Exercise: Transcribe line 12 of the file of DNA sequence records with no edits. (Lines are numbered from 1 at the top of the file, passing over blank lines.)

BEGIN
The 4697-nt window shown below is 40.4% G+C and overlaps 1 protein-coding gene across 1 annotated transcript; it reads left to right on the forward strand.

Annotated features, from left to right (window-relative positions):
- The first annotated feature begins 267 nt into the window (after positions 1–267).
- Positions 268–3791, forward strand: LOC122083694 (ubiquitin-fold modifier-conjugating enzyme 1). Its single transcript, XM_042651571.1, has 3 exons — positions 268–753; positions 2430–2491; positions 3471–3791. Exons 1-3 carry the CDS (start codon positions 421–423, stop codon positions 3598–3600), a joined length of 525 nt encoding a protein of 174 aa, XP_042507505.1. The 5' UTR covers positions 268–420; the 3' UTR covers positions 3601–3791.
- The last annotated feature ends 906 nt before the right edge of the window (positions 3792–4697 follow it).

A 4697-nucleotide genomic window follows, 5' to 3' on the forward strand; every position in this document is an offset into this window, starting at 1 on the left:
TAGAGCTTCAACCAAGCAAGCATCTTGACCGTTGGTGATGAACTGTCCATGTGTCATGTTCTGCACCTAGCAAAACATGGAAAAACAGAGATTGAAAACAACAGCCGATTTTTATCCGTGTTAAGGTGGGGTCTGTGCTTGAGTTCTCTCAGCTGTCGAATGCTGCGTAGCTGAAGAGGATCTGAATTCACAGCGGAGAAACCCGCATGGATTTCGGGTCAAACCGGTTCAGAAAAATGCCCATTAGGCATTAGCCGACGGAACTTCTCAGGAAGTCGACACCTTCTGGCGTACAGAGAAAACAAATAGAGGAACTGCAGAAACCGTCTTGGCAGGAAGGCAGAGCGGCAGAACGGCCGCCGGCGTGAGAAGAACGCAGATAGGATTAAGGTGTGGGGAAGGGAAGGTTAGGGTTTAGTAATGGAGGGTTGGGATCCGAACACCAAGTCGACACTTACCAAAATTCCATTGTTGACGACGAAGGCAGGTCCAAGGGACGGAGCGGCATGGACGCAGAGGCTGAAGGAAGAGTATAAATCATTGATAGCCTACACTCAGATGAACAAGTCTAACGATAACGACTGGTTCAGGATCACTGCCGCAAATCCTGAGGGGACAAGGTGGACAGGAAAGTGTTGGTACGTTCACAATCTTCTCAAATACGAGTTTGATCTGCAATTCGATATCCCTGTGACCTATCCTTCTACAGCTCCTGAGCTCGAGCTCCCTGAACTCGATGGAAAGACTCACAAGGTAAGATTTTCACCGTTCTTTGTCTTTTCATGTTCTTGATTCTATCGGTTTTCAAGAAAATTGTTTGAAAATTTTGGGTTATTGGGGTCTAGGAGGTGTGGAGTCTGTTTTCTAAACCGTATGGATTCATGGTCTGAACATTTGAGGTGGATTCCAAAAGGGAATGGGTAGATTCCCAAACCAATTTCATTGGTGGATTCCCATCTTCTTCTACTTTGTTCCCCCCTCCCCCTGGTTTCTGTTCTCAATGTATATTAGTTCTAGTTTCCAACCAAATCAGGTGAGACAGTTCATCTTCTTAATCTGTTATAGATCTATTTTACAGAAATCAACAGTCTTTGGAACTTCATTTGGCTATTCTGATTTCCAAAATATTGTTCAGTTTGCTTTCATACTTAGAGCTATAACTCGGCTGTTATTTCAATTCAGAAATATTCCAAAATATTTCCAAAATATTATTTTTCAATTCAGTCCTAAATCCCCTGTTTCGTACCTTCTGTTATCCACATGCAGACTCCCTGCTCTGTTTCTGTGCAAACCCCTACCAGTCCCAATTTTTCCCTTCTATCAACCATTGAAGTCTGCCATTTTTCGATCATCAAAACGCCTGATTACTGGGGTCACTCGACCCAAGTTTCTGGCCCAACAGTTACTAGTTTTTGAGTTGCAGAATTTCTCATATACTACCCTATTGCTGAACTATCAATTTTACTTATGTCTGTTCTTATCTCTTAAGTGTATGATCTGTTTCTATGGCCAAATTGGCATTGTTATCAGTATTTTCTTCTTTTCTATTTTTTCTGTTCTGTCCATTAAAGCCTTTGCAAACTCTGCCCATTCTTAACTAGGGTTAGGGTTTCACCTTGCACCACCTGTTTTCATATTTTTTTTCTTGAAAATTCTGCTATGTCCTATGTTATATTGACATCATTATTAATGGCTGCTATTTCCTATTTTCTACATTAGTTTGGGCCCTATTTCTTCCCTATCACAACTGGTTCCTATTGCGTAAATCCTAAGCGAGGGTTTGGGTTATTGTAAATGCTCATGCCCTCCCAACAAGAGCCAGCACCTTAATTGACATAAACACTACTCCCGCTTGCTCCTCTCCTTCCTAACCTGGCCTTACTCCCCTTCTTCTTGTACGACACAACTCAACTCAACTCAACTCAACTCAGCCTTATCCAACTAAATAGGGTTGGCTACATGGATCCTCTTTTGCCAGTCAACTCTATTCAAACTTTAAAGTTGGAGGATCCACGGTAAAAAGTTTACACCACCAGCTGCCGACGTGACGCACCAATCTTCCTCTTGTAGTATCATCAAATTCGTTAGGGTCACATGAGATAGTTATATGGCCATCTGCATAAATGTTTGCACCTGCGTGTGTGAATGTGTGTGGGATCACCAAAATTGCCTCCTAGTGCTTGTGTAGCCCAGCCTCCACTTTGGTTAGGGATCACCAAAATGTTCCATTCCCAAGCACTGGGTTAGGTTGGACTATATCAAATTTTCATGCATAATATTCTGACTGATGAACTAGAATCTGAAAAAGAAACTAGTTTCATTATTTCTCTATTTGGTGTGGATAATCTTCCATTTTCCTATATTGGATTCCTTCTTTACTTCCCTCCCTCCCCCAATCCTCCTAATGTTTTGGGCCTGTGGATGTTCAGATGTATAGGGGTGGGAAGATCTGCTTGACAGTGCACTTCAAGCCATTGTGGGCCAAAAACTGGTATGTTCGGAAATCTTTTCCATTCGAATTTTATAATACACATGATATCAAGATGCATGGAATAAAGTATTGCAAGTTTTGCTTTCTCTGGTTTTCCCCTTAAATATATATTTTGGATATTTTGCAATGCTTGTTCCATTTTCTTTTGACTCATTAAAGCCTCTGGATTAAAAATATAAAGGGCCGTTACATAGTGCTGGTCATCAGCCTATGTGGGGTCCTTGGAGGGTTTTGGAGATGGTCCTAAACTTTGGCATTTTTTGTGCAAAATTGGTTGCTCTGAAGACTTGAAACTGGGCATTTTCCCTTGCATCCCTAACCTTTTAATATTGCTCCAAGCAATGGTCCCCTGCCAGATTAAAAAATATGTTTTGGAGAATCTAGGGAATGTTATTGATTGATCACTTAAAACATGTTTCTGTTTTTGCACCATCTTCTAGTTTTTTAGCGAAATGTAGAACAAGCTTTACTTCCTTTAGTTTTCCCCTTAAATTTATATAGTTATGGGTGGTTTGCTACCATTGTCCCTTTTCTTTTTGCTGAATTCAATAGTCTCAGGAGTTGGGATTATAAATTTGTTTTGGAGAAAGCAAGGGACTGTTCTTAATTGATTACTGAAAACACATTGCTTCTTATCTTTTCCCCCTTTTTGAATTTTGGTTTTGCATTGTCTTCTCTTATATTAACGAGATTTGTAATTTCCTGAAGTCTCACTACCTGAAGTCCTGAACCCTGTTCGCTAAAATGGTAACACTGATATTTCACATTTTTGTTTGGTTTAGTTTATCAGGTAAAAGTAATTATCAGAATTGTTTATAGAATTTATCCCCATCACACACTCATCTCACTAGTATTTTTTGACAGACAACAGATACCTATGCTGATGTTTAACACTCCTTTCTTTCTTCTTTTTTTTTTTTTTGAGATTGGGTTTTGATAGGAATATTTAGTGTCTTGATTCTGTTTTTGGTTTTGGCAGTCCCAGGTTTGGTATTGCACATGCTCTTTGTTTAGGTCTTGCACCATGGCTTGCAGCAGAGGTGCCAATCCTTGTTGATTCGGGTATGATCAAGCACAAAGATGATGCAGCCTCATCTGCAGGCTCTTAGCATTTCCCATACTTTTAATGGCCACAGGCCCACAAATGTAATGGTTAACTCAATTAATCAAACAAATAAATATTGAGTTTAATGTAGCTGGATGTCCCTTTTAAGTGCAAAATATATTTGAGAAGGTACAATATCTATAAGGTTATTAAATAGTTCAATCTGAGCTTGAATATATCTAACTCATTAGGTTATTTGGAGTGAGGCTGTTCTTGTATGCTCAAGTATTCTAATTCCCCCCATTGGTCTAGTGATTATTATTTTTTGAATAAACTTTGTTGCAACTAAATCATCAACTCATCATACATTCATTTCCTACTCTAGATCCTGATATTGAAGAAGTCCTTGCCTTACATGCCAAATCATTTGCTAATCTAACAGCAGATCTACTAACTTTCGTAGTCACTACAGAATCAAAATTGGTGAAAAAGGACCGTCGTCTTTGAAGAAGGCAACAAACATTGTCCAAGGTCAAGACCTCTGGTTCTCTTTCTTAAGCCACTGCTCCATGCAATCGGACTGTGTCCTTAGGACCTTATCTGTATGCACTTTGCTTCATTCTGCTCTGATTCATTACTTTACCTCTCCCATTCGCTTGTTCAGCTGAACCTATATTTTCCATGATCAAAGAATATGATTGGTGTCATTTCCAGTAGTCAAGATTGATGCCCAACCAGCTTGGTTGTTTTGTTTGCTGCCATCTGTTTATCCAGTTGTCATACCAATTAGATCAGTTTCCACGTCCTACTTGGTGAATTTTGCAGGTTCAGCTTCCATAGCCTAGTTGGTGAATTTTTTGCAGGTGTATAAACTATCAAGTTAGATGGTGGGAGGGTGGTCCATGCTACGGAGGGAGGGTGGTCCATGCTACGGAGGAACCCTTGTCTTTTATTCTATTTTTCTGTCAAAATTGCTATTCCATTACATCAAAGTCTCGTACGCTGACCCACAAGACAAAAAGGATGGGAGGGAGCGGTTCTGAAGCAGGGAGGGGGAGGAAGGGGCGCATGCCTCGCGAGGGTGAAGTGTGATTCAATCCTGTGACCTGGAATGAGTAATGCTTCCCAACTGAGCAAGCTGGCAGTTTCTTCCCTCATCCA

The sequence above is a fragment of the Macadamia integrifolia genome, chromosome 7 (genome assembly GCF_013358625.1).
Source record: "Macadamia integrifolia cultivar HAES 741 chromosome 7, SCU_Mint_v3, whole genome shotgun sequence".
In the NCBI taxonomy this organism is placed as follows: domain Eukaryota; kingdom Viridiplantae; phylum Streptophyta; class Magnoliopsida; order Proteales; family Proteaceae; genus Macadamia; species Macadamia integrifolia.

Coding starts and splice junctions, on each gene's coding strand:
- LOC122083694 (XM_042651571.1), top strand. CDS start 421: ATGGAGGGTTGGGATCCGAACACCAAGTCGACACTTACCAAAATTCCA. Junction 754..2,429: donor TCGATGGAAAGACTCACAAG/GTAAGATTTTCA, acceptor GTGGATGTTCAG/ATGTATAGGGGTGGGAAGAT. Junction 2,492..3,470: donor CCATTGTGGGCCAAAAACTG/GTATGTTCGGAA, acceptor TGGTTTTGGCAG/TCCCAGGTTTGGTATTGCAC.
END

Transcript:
- LOC122083694 (XM_042651571.1), top strand. CDS start 421: ATGGAGGGTTGGGATCCGAACACCAAGTCGACACTTACCAAAATTCCA. Junction 754..2,429: donor TCGATGGAAAGACTCACAAG/GTAAGATTTTCA, acceptor GTGGATGTTCAG/ATGTATAGGGGTGGGAAGAT. Junction 2,492..3,470: donor CCATTGTGGGCCAAAAACTG/GTATGTTCGGAA, acceptor TGGTTTTGGCAG/TCCCAGGTTTGGTATTGCAC.